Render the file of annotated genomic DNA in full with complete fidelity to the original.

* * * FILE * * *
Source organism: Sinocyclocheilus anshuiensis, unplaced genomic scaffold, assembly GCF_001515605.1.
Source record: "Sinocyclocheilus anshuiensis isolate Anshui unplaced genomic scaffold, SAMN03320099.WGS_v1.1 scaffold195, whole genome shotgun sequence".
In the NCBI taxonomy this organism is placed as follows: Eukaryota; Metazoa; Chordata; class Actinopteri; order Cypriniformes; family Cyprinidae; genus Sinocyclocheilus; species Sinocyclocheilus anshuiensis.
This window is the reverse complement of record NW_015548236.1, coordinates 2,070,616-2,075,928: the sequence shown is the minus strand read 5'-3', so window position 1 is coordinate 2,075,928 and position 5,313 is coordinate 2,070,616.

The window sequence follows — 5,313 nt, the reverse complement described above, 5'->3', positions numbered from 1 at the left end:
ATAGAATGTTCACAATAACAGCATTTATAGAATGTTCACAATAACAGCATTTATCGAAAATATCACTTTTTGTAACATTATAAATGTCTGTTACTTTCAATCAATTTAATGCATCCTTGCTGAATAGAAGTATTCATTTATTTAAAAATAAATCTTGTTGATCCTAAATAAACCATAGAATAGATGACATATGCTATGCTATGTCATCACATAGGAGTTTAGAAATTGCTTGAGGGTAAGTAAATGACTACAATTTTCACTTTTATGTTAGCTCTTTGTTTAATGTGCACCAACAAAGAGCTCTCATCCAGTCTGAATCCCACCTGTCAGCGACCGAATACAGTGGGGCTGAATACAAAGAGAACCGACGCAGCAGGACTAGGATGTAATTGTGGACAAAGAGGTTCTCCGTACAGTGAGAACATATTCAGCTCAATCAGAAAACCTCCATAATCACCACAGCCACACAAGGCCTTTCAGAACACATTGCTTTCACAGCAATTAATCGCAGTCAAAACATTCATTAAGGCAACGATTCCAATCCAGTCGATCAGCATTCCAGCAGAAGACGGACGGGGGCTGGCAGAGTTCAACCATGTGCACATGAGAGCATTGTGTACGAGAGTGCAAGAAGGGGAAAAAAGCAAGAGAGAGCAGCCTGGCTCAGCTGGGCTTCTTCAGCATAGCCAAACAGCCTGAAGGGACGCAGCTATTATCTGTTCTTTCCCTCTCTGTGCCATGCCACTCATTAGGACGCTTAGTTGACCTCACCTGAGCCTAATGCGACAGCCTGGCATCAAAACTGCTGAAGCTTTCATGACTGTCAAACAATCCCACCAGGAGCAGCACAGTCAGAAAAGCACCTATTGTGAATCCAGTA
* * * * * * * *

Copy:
Source organism: Sinocyclocheilus anshuiensis, unplaced genomic scaffold, assembly GCF_001515605.1.
Source record: "Sinocyclocheilus anshuiensis isolate Anshui unplaced genomic scaffold, SAMN03320099.WGS_v1.1 scaffold195, whole genome shotgun sequence".
In the NCBI taxonomy this organism is placed as follows: Eukaryota; Metazoa; Chordata; class Actinopteri; order Cypriniformes; family Cyprinidae; genus Sinocyclocheilus; species Sinocyclocheilus anshuiensis.
This window is the reverse complement of record NW_015548236.1, coordinates 2,070,616-2,075,928: the sequence shown is the minus strand read 5'-3', so window position 1 is coordinate 2,075,928 and position 5,313 is coordinate 2,070,616.

The window sequence follows — 5,313 nt, the reverse complement described above, 5'->3', positions numbered from 1 at the left end:
ATAGAATGTTCACAATAACAGCATTTATAGAATGTTCACAATAACAGCATTTATCGAAAATATCACTTTTTGTAACATTATAAATGTCTGTTACTTTCAATCAATTTAATGCATCCTTGCTGAATAGAAGTATTCATTTATTTAAAAATAAATCTTGTTGATCCTAAATAAACCATAGAATAGATGACATATGCTATGCTATGTCATCACATAGGAGTTTAGAAATTGCTTGAGGGTAAGTAAATGACTACAATTTTCACTTTTATGTTAGCTCTTTGTTTAATGTGCACCAACAAAGAGCTCTCATCCAGTCTGAATCCCACCTGTCAGCGACCGAATACAGTGGGGCTGAATACAAAGAGAACCGACGCAGCAGGACTAGGATGTAATTGTGGACAAAGAGGTTCTCCGTACAGTGAGAACATATTCAGCTCAATCAGAAAACCTCCATAATCACCACAGCCACACAAGGCCTTTCAGAACACATTGCTTTCACAGCAATTAATCGCAGTCAAAACATTCATTAAGGCAACGATTCCAATCCAGTCGATCAGCATTCCAGCAGAAGACGGACGGGGGCTGGCAGAGTTCAACCATGTGCACATGAGAGCATTGTGTACGAGAGTGCAAGAAGGGGAAAAAAGCAAGAGAGAGCAGCCTGGCTCAGCTGGGCTTCTTCAGCATAGCCAAACAGCCTGAAGGGACGCAGCTATTATCTGTTCTTTCCCTCTCTGTGCCATGCCACTCATTAGGACGCTTAGTTGACCTCACCTGAGCCTAATGCGACAGCCTGGCATCAAAACTGCTGAAGCTTTCATGACTGTCAAACAATCCCACCAGGAGCAGCACAGTCAGAAAAGCACCTATTGTGAATCCAGTA